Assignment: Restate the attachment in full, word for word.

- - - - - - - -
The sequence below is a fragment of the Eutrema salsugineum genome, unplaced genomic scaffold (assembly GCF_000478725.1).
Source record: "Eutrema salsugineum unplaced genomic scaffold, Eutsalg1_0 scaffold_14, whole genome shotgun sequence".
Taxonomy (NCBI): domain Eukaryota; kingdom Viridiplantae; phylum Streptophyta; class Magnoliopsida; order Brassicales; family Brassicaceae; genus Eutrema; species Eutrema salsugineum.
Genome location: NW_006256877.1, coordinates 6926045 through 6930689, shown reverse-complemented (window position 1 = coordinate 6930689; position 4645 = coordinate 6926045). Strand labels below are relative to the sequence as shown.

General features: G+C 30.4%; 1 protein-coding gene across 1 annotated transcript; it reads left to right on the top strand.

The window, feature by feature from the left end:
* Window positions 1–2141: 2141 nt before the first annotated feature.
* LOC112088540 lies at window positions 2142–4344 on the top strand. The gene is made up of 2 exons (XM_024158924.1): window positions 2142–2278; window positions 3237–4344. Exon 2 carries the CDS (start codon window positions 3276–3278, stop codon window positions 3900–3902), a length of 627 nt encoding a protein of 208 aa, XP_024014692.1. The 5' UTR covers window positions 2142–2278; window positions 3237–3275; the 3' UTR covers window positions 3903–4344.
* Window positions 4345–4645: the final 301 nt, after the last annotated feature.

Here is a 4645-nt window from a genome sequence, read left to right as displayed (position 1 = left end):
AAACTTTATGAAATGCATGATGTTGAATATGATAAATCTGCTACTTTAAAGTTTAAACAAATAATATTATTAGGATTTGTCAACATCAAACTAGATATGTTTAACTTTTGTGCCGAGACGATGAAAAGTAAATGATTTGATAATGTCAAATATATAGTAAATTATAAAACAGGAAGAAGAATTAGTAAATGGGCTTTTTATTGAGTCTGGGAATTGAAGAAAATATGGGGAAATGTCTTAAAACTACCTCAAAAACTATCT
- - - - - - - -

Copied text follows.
The sequence below is a fragment of the Eutrema salsugineum genome, unplaced genomic scaffold (assembly GCF_000478725.1).
Source record: "Eutrema salsugineum unplaced genomic scaffold, Eutsalg1_0 scaffold_14, whole genome shotgun sequence".
Taxonomy (NCBI): domain Eukaryota; kingdom Viridiplantae; phylum Streptophyta; class Magnoliopsida; order Brassicales; family Brassicaceae; genus Eutrema; species Eutrema salsugineum.
Genome location: NW_006256877.1, coordinates 6926045 through 6930689, shown reverse-complemented (window position 1 = coordinate 6930689; position 4645 = coordinate 6926045). Strand labels below are relative to the sequence as shown.

General features: G+C 30.4%; 1 protein-coding gene across 1 annotated transcript; it reads left to right on the top strand.

The window, feature by feature from the left end:
* Window positions 1–2141: 2141 nt before the first annotated feature.
* LOC112088540 lies at window positions 2142–4344 on the top strand. The gene is made up of 2 exons (XM_024158924.1): window positions 2142–2278; window positions 3237–4344. Exon 2 carries the CDS (start codon window positions 3276–3278, stop codon window positions 3900–3902), a length of 627 nt encoding a protein of 208 aa, XP_024014692.1. The 5' UTR covers window positions 2142–2278; window positions 3237–3275; the 3' UTR covers window positions 3903–4344.
* Window positions 4345–4645: the final 301 nt, after the last annotated feature.

Here is a 4645-nt window from a genome sequence, read left to right as displayed (position 1 = left end):
AAACTTTATGAAATGCATGATGTTGAATATGATAAATCTGCTACTTTAAAGTTTAAACAAATAATATTATTAGGATTTGTCAACATCAAACTAGATATGTTTAACTTTTGTGCCGAGACGATGAAAAGTAAATGATTTGATAATGTCAAATATATAGTAAATTATAAAACAGGAAGAAGAATTAGTAAATGGGCTTTTTATTGAGTCTGGGAATTGAAGAAAATATGGGGAAATGTCTTAAAACTACCTCAAAAACTATCT